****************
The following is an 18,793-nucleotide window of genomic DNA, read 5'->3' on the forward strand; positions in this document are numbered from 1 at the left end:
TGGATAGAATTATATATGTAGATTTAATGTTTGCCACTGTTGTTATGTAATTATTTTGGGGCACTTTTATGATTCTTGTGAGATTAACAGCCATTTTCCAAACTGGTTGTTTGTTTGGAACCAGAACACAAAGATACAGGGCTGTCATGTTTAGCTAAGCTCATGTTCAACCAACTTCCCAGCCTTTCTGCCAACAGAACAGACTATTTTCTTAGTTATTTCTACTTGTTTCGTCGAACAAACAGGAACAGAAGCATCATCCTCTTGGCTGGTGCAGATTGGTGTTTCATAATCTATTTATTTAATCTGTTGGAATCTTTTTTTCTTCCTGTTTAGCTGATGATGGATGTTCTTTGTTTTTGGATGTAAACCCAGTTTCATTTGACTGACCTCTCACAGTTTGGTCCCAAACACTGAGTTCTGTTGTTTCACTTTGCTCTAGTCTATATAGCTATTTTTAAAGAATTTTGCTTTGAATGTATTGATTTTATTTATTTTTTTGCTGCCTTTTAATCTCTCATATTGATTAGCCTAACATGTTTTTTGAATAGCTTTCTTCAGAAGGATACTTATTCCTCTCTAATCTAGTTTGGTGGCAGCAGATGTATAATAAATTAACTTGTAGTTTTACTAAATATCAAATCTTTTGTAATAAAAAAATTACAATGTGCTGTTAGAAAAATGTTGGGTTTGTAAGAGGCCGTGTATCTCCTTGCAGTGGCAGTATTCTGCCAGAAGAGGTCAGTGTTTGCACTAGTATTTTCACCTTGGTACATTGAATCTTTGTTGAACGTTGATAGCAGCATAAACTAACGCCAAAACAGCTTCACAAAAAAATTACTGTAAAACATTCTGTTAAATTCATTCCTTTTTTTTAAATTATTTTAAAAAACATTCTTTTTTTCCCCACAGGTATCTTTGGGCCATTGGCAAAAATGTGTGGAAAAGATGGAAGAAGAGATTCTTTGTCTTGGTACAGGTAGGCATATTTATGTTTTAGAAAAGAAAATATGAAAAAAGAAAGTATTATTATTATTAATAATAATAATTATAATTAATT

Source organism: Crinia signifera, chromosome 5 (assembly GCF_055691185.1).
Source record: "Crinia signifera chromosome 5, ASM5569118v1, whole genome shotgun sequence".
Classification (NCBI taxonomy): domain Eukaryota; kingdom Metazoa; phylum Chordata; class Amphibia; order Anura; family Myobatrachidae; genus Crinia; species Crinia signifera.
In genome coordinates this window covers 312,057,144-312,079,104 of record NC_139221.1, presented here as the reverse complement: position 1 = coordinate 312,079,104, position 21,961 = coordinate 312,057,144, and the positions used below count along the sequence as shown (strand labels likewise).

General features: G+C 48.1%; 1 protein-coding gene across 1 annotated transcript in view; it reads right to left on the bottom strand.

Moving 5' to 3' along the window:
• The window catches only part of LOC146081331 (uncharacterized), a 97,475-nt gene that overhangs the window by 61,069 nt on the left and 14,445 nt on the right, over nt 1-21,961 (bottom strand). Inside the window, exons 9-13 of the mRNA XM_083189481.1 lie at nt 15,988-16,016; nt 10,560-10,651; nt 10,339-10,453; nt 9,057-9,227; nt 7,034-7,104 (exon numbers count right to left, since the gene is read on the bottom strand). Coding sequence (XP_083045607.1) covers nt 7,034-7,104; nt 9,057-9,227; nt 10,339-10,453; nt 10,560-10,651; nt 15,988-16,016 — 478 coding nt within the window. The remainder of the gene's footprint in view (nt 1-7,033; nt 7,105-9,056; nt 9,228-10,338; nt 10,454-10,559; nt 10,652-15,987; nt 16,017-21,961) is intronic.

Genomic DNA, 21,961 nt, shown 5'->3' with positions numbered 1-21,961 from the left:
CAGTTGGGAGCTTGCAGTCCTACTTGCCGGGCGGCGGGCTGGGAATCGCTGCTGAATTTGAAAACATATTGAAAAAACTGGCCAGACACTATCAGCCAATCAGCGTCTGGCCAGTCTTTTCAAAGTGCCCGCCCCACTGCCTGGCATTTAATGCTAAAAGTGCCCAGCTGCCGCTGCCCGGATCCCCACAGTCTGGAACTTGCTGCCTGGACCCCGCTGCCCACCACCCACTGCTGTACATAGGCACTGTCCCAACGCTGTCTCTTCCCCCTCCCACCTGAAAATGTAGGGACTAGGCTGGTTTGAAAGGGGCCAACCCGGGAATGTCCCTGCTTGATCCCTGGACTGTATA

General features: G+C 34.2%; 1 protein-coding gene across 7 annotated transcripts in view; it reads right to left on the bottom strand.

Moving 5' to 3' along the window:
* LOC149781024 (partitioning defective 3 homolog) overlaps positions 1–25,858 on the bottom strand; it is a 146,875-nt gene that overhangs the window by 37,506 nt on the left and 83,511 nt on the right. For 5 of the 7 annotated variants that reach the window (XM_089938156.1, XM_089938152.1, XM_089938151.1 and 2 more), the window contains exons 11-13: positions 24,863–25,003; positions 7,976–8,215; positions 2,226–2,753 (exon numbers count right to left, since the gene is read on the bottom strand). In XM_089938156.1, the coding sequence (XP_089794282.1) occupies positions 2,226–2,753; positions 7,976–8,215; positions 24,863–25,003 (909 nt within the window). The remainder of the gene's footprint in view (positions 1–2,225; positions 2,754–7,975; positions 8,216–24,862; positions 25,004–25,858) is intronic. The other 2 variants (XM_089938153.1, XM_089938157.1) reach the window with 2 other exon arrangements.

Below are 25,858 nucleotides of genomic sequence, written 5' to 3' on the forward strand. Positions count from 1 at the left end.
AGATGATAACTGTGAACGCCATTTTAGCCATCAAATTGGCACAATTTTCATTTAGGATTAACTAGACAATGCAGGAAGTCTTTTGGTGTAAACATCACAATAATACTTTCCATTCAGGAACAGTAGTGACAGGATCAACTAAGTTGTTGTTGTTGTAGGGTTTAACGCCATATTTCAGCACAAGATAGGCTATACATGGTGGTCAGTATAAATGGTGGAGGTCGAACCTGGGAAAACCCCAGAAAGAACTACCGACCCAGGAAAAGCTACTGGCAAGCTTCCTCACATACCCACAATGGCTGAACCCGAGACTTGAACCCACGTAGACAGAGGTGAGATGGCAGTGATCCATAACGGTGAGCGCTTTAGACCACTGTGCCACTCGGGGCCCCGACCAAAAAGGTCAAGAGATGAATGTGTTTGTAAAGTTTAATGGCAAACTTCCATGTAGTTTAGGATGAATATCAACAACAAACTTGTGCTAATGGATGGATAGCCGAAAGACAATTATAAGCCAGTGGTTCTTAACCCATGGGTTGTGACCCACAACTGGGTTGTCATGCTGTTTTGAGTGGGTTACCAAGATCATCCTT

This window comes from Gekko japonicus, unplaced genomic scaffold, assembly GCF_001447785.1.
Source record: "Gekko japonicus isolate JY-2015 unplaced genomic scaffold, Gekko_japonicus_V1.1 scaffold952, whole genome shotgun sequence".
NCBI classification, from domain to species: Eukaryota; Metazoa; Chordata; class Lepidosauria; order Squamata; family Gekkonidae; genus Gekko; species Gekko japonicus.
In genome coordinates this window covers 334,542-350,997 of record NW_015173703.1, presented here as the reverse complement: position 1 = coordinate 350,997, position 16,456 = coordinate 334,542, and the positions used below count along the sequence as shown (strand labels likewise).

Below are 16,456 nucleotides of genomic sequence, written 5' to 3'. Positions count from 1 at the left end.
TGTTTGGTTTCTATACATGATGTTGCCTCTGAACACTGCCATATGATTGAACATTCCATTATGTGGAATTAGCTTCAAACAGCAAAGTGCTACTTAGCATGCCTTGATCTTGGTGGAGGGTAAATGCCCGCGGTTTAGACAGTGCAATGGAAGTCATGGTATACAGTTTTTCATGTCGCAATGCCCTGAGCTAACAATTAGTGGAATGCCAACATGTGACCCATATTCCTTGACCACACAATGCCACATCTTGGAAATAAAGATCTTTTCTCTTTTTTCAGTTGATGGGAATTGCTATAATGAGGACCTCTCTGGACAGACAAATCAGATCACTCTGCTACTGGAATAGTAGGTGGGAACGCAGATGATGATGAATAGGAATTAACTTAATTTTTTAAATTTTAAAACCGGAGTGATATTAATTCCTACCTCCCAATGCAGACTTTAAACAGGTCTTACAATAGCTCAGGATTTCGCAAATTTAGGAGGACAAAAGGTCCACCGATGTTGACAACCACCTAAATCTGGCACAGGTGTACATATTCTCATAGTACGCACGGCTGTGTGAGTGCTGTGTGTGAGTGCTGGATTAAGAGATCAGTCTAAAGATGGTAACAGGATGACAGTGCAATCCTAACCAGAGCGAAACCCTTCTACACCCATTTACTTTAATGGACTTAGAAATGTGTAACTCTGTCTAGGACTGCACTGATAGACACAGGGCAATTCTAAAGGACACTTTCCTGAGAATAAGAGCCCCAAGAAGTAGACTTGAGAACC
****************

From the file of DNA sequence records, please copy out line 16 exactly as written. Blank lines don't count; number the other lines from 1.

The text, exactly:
AGATGATAACTGTGAACGCCATTTTAGCCATCAAATTGGCACAATTTTCATTTAGGATTAACTAGACAATGCAGGAAGTCTTTTGGTGTAAACATCACAATAATACTTTCCATTCAGGAACAGTAGTGACAGGATCAACTAAGTTGTTGTTGTTGTAGGGTTTAACGCCATATTTCAGCACAAGATAGGCTATACATGGTGGTCAGTATAAATGGTGGAGGTCGAACCTGGGAAAACCCCAGAAAGAACTACCGACCCAGGAAAAGCTACTGGCAAGCTTCCTCACATACCCACAATGGCTGAACCCGAGACTTGAACCCACGTAGACAGAGGTGAGATGGCAGTGATCCATAACGGTGAGCGCTTTAGACCACTGTGCCACTCGGGGCCCCGACCAAAAAGGTCAAGAGATGAATGTGTTTGTAAAGTTTAATGGCAAACTTCCATGTAGTTTAGGATGAATATCAACAACAAACTTGTGCTAATGGATGGATAGCCGAAAGACAATTATAAGCCAGTGGTTCTTAACCCATGGGTTGTGACCCACAACTGGGTTGTCATGCTGTTTTGAGTGGGTTACCAAGATCATCCTT